The idea is that both sides prove that they know the same secret. The server sends the browser a challenge string called a nonce. The browser's reply contains both the nonce and an MD5 hash of various information including the nonce and its secret. The server satisfies itself that the nonce was valid, and tries to do the same hashing calculation. If the server and browser come up with the same answer, then they knew the same secret, and have managed to verify this without ever saying the secret.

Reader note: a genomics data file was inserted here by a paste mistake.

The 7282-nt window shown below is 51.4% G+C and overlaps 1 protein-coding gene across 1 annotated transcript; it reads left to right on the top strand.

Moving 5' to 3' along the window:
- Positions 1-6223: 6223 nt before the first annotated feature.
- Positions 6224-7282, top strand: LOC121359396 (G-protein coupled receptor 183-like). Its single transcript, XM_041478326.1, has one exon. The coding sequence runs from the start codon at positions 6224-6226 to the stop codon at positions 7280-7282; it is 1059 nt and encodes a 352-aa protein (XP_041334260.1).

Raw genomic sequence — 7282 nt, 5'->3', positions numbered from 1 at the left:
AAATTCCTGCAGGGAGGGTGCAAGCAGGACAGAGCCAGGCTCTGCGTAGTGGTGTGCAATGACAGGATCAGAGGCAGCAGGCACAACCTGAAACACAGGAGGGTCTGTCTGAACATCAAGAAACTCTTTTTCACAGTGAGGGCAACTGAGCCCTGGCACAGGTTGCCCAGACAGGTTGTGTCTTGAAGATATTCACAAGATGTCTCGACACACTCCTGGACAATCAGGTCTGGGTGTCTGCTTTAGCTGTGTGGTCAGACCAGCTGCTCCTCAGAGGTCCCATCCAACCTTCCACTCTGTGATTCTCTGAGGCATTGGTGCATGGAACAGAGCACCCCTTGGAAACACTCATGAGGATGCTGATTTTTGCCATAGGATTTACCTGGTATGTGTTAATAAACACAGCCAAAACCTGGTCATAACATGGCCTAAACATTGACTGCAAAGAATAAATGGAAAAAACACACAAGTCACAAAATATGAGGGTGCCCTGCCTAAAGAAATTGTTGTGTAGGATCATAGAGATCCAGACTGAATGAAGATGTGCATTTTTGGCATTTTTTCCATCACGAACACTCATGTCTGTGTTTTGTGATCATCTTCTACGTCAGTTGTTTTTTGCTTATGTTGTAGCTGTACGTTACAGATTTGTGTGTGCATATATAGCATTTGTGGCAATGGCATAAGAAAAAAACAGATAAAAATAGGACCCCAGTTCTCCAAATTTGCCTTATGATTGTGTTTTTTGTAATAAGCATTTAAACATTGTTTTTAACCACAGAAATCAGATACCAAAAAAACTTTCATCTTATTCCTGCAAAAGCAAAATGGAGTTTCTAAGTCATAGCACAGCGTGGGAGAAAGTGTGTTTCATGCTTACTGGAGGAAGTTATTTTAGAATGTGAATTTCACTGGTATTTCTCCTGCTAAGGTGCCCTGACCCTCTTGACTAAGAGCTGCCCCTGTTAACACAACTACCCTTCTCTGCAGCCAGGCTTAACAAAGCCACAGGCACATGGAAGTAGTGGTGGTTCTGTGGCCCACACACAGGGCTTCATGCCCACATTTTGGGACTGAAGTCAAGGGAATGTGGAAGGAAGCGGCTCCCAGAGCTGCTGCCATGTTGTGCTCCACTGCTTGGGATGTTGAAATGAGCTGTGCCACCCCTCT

The vulnerability to things like replay attacks is controllable on the server side in how it produces and verifies what the nonce was. Even if you can do a replay, you cannot use it against other pages because the complete requested URI is part of the hash. So a man in the middle can get the same page that they saw flying past a second ago.
Incidentally the shared secret is: Digest::MD5::md5_hex("$user:$realm:$password") So the server doesn't have to keep the actual password, but if you have used a one-way encryption mechanism which is incompatible with the above, then you will not be able to transparently move users to Digest authentication.
(Or at least this is how I read the documentation after scanning it quickly.)